The only movie worth seeing, from my point of view, would be a movie about me as a child and my dad, because my dad is the coolest guy on the planet. Now, I know what you’re thinking: “This cannot possibly be so, because my dad is the coolest guy on the planet.” However, you’re overlooking one key thing, and that is that you are wrong.
I struggled to figure out what actor possesses my dad’s unique combination of wit, kindness, physical strength and charisma, but I quickly realized that no one man could bear the strain of pretending to be my dad for more than a few moments, so a different actor would have to portray him in each scene. You must also excuse my indulgence in assuming that the imminent invention of time travel will allow my casting director to comb the infinite sands of time for the perfect talent.
The opening scene of the movie finds me, to be played either by myself or a young Russell Crowe, fighting with my brother, to be played by the Bigfoot from “Harry and the Hendersons.” The combat is totally equal, even though my brother is 16 months older, has longer arms and does not suffer from asthma. Eventually, however, my dogged efforts to protect myself from his relentless assaults become futile, and I flee to the tub in the upstairs bathroom, holding my breath so as to throw off his hound-like pursuit.
But suddenly the camera cuts to the front door, which blasts open to reveal my dad, played by Abraham Lincoln, sixteenth president of these United States. Finding my brother nosing behind the couch in the den, he delivers a brief but poignant speech on human equality, freedom and how much he likes the Bald Eagle tie I got him for his birthday that year. He then retrieves me from the bathtub and heals the breach between me and my brother. He also issues a proclamation barring my brother from using his Transformers action figures against their will to harvest Legos.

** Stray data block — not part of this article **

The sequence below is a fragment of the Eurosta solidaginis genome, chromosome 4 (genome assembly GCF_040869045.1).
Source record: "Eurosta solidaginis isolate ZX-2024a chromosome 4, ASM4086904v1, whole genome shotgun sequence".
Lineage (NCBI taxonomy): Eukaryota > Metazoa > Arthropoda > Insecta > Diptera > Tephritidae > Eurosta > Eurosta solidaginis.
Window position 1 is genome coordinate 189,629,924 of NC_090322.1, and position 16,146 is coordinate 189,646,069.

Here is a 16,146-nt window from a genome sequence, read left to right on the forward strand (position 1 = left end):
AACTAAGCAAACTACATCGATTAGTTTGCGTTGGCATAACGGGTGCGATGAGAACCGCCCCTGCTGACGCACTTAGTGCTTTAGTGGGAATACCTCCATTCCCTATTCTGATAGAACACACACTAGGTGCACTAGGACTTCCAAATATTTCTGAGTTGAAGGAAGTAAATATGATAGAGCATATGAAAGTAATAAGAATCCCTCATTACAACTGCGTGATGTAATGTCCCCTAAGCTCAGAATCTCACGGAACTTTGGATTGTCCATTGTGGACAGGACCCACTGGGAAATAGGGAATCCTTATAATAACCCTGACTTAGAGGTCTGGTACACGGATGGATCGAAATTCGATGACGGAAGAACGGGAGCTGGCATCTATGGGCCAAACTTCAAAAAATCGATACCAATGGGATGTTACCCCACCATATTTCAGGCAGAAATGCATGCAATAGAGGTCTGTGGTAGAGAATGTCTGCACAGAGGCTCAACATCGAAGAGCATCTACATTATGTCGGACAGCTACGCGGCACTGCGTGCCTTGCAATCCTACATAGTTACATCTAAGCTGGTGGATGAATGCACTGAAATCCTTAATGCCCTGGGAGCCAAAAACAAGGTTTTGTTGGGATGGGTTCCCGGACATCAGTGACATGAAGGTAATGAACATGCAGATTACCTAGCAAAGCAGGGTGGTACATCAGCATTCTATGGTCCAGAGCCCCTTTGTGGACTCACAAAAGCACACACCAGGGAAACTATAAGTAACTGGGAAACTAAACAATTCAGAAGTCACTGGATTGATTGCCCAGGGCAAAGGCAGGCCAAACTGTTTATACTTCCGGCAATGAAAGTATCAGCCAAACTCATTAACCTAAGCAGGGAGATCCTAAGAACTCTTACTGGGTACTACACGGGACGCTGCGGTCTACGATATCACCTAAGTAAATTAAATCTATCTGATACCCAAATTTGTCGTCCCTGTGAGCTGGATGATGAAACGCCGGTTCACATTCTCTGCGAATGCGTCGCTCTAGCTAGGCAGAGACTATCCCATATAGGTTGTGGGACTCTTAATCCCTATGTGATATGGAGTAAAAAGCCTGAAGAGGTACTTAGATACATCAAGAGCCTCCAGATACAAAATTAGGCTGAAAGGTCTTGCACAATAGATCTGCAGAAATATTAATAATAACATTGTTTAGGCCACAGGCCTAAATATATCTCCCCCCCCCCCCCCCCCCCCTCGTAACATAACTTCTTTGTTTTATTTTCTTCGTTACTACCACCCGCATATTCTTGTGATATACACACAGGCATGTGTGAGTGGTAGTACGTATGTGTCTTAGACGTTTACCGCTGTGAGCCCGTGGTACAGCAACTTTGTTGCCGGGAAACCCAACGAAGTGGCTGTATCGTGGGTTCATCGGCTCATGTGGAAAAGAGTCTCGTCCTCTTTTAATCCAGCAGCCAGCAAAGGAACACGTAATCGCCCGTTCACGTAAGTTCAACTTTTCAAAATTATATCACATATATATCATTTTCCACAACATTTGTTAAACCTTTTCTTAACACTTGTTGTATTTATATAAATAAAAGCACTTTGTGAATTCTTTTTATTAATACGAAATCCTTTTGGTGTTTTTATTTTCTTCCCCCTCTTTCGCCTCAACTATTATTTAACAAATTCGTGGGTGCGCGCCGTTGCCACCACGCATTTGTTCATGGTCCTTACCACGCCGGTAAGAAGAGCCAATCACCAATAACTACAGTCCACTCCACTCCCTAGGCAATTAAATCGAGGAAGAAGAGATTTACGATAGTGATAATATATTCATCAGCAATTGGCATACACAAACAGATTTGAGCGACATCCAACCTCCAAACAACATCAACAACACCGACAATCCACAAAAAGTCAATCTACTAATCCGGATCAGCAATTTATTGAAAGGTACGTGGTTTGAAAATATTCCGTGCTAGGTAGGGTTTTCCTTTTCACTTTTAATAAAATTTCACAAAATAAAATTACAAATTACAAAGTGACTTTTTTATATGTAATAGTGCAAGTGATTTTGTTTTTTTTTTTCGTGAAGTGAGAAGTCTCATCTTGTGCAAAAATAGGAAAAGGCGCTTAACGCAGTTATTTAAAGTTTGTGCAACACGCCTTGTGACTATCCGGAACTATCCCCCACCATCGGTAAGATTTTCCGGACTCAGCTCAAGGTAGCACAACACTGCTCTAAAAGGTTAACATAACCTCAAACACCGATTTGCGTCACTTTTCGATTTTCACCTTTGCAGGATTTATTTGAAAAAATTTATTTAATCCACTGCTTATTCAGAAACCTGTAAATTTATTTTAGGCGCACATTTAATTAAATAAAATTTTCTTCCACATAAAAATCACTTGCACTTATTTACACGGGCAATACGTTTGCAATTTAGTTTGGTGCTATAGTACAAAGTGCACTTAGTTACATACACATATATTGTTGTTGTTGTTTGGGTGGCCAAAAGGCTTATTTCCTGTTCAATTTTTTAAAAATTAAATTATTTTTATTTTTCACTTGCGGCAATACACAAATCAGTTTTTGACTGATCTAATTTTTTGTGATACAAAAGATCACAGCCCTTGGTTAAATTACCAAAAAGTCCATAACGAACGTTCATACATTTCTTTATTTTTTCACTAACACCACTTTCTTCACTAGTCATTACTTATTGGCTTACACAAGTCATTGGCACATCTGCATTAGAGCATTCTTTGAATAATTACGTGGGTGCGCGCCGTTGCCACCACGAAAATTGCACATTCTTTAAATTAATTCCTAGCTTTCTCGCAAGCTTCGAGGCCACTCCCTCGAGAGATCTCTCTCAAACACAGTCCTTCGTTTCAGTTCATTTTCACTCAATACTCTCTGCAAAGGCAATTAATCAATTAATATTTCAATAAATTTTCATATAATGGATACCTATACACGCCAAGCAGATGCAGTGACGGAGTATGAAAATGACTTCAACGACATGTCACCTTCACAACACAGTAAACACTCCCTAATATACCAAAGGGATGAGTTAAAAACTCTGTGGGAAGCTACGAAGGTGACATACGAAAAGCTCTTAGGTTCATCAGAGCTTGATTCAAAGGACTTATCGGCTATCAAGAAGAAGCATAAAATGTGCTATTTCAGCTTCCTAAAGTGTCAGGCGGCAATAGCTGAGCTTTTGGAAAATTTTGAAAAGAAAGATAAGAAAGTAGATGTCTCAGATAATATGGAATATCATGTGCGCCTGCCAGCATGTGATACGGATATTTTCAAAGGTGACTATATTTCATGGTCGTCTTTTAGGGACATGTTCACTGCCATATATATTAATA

In another scene, you see me running at breakneck speed along the creek behind my house, pursued by an angry cottonmouth snake. Just as I reach my backyard, I trip on a protruding root and fall to the earth, my young life about to be cut tragically short just because flip flops are extremely impractical footwear. As the cottonmouth rears to strike, a shining steel pickaxe flashes down and severs its head. The camera pans up along the handle of the pick to reveal that it is wielded by my dad, played by Audie Murphy, the most decorated American soldier in World War II. After picking me up and placing me on his park bench-like shoulders, my dad advances down the length of the creek in a skirmishing formation. He then lowers himself into the heart of the cottonmouth den, drops in a double scoop of concussion grenades while sniping the cottonmouth officers and withdraws to the hickory tree behind Mr. Peterson’s house despite heavy enemy fire and a leg full of shrapnel. When an elite Nazi unit arrives to reinforce the bombed-out cottonmouth den, my dad sets himself up in an abandoned, burning tank destroyer, driving the Nazis into entrenched positions and buying enough time for my mom, played by Harriet Tubman, to support him in a counterassault all the way to the heart of the Nazi position on Cedar Street. At some point in the battle, he has given me a crisp American flag, which I wave joyously until my infant arms become tired and I fall asleep on his back.
Later in the film, the audience sees me remove a Pop-Tart from the toaster only to have it break apart, leaving delicious crumbles of pastry deep within the machine. Eager to retrieve my treat, I grab a fork and attempt to pry out the bits, but just as I reach toward certain electrocution, a brawny hand descends to lock my wrist in a position of safety. Another pan reveals the owner of this robust limb: my dad, played by Thomas Alva Edison, the Wizard of Menlo Park. After delivering an incisive and succinct lecture on the dangers of electrical potential, he takes me to his laboratory, which is a mix of Doc’s lab from “Back to the Future” and “Willy Wonka’s Chocolate Factory.” While teaching me how to whistle, he invents a structurally sound Pop-Tart.
The credits roll as we take turns tossing the sturdy pastries into the toaster and watching them slide out like ice on Teflon, and we laugh. Then everyone leaves the move theater feeling really awesome about how cool my dad is, and yet sad, because he is not their dad. After the credits, there is a secret deleted scene in which my dad and I high-five each other for five hours while watching an X-Files marathon.
Gregor Nazarian is the chairman of the Yale Record.